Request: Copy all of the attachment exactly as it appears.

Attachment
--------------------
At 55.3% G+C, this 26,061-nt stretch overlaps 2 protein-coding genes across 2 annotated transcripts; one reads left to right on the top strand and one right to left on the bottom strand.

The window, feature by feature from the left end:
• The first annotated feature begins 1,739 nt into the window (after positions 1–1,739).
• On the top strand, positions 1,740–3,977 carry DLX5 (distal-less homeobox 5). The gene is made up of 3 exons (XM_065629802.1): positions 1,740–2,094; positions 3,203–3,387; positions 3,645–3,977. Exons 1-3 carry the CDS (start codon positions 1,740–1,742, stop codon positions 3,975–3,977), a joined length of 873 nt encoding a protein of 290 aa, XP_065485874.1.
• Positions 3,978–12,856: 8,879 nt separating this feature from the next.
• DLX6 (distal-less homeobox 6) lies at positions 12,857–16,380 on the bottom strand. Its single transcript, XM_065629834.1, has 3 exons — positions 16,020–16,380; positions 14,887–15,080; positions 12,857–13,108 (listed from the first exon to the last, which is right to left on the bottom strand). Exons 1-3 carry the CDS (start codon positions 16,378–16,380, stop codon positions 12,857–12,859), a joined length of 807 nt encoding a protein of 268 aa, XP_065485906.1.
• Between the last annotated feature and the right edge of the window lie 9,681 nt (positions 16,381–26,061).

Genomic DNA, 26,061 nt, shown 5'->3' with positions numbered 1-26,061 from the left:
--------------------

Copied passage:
At 55.3% G+C, this 26,061-nt stretch overlaps 2 protein-coding genes across 2 annotated transcripts; one reads left to right on the top strand and one right to left on the bottom strand.

The window, feature by feature from the left end:
• The first annotated feature begins 1,739 nt into the window (after positions 1–1,739).
• On the top strand, positions 1,740–3,977 carry DLX5 (distal-less homeobox 5). The gene is made up of 3 exons (XM_065629802.1): positions 1,740–2,094; positions 3,203–3,387; positions 3,645–3,977. Exons 1-3 carry the CDS (start codon positions 1,740–1,742, stop codon positions 3,975–3,977), a joined length of 873 nt encoding a protein of 290 aa, XP_065485874.1.
• Positions 3,978–12,856: 8,879 nt separating this feature from the next.
• DLX6 (distal-less homeobox 6) lies at positions 12,857–16,380 on the bottom strand. Its single transcript, XM_065629834.1, has 3 exons — positions 16,020–16,380; positions 14,887–15,080; positions 12,857–13,108 (listed from the first exon to the last, which is right to left on the bottom strand). Exons 1-3 carry the CDS (start codon positions 16,378–16,380, stop codon positions 12,857–12,859), a joined length of 807 nt encoding a protein of 268 aa, XP_065485906.1.
• Between the last annotated feature and the right edge of the window lie 9,681 nt (positions 16,381–26,061).

Genomic DNA, 26,061 nt, shown 5'->3' with positions numbered 1-26,061 from the left: